Slopey’s Tree Farm keeps tradition alive for 70 years
It’s the smell … the distinct and captivating aroma of a fresh-cut pine tree.
It’s the excitement … listening to the shoppers as they measure and admire dozens of trees and then profess that they’ve found just the right one.
It’s the pride … cutting down the perfect tree with a hand saw and hauling it out of the woods on a sled.
It’s the joy … decorating the evergreen with personalized pieces, shiny bulbs, lights and tinsel.
And it’s the sounds of delight … the ooh’s and aah’s as the glow of the stately evergreen tree in the corner of the living room brings Christmas to life for another year.
It’s not a scene from a movie or pictures from a book.
It’s what happens every year for local families who make the traditional trip to Slopey’s Tree Farm just before Christmastime.
Now 70 years old, the tree farm just outside Mill Hall has withstood the huge onslaught of artificial trees in recent years by continuing to offer folks a walk through the fields to select and cut down their very own Christmas tree from the thousands on the 20-acre property.
“There’s just something special about it that people really enjoy,” said Linda Slopey Andrus, owner of the tree farm that her grandfather Charles Slopey started in 1948. Linda took over the business about 15 years ago from her father, Donald Slopey, 87, now a resident of Nightingale’s Personal Care Home in Mill Hall.
And she says the business continues to be very healthy, selling up to 700 trees a year.
“I pretty much grew up on the farm,” Linda said, remembering when she and her sisters, Donna and Bonnie, and brother Kress used to help their father plant and care for the pines.
She said when her grandfather started planting trees he did it more as a hobby than a business and pretty much gave the trees away.
“In the beginning, it was just for enjoyment, I think. He wanted to give them to the community. Then he planted more and it turned into a real business,” she said.
Linda said her father was a school teacher in Levittown, and every summer the family came to the tree farm to work on the trees.
“Dad built a cabin up here and we stayed in it.” she said.
When her father had open heart surgery some years back, Linda said she started helping out with the planting, trimming and upkeep at the farm.
“It takes eight to 15 years to grow a tree seven feet tall,” she said.
“Every time a tree goes, we plant a new one in that same spot. There are thousands of trees out there,” she said, looking out over the vastness of the tree farm.
There’s certainly something to fill everyone’s needs and desires. From small four- or five-foot tall trees to those that tower 20 feet or more.
And there’s a large variety, she continued, mentioning Fraser fir, concolor, Douglas fir, white pine, blue spruce, white spruce, to name a few. Concolors, she said, smell like oranges and are one of the top sellers.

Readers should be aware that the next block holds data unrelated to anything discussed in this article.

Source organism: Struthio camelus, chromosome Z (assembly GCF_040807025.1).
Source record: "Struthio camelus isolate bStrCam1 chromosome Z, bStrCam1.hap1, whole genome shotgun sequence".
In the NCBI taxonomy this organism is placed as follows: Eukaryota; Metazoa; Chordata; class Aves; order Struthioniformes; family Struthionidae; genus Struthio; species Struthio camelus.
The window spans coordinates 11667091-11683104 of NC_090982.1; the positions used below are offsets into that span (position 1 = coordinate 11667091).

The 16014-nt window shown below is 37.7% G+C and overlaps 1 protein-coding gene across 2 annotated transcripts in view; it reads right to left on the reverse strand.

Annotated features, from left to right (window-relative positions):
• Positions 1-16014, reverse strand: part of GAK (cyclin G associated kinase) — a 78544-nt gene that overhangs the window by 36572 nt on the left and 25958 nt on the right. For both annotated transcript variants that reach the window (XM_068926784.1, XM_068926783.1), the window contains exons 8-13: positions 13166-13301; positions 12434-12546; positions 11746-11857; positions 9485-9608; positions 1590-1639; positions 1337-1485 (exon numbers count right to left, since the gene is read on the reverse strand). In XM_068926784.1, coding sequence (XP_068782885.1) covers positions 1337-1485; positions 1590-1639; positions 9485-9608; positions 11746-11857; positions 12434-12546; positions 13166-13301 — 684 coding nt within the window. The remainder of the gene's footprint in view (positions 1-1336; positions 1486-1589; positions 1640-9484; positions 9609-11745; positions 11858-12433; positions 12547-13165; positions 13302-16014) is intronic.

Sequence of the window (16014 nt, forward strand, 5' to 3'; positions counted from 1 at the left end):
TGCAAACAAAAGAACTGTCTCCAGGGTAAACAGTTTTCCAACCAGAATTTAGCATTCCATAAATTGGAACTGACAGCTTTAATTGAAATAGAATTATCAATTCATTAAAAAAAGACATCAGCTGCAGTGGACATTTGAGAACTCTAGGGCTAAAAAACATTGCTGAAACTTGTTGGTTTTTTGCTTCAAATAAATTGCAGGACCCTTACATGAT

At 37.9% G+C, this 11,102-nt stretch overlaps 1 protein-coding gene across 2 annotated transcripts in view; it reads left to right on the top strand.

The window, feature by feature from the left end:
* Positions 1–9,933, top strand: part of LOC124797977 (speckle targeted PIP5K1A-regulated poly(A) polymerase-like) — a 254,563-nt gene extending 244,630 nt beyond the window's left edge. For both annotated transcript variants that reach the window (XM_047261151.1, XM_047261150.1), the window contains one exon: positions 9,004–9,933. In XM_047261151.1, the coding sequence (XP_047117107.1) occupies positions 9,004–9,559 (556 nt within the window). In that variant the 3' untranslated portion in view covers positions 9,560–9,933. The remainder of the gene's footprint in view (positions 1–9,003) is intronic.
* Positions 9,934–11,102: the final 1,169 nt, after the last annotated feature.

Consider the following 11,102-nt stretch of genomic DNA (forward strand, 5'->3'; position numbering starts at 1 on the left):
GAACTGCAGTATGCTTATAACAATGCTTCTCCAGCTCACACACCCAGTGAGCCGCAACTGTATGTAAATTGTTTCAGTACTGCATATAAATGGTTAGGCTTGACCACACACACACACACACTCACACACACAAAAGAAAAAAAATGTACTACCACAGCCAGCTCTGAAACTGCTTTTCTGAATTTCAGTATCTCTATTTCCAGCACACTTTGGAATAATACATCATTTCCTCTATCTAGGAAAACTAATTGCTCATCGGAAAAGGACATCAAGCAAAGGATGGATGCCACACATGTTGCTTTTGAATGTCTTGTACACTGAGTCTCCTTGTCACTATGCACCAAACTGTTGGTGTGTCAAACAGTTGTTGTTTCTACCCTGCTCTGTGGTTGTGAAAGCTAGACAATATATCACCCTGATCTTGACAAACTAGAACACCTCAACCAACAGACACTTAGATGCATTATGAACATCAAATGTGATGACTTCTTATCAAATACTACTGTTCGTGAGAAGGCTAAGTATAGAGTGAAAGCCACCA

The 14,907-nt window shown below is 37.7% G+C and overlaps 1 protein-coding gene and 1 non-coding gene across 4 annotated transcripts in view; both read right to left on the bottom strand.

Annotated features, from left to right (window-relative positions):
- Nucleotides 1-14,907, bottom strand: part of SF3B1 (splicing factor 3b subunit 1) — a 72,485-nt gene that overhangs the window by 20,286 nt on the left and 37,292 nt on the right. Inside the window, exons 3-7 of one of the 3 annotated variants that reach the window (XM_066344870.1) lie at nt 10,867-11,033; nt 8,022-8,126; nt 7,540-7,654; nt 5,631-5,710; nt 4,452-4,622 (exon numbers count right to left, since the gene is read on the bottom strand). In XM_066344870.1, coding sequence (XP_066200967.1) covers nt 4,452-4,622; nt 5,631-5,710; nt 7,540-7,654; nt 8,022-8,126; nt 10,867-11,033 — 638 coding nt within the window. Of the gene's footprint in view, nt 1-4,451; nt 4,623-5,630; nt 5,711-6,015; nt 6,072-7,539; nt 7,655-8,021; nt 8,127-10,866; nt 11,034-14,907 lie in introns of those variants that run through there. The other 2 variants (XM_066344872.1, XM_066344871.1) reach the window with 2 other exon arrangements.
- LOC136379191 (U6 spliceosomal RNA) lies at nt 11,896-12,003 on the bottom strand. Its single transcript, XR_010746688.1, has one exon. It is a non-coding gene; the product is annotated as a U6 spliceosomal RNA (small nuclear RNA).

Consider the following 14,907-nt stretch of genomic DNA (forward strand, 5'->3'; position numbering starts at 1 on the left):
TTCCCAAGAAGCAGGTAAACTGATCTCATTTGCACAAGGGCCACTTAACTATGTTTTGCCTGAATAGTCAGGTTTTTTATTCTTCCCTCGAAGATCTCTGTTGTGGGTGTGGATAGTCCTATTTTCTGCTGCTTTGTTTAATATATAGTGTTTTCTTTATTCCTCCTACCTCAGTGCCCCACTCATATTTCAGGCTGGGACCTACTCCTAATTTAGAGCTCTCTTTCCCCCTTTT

Most people know what they want when they arrive, she said, and she can direct them to the area where they will find that type of tree.
“We give them a saw and a sled to put the tree on to drag it out of the woods. We bale the tree and also have tree stands for the trees that are drilled,” she continued, pointing to the equipment outside the gift shop at the entrance to the tree farm.
On Saturdays and Sundays, there’s an open fire with benches so people can warm up and enjoy the lighted decorations while the rest of their family is searching for a tree or as the chosen one is being prepared for the ride home.
Linda said her family is most proud of being able to keep the price down. “It’s $35 for any tree… and we don’t do wholesale,” she said with conviction. “We don’t take credit cards either. It’s cash or check,” she said.
“This farm was started by my grandfather for the community. And that’s the way it will stay. We offer the community a memorable experience for families as well as a good product at a good price,” she continued.
Although the tree farm and gift shop are open for business for only about one month out of the year, Linda said taking care of the tree farm is a 12-month job. There’s lots of planting, pruning, trimming and other work that is done all year long to keep the trees healthy.
As for the gift shop, there’s pretty much everything a person would need to get a tree up and decorated, including lights, decorations, tree stands, tinsel and other items to put on and under the tree. The shop also offers a large assortment of gifts, many of them hand-made, and perfect for gift-giving.
“We open right after Thanksgiving and are open every day through Dec. 23. We’re closed on Christmas Eve,” she said.
Hours are Sunday through Saturday, 10 a.m. to 4:30 p.m.
So, if you haven’t gotten your Christmas tree yet this year, why not take a trip out to 93 Slopey’s Lane in Mill Hall and see why Slopey’s Tree Farm has survived for 70 years.
I think you’ll enjoy the visit.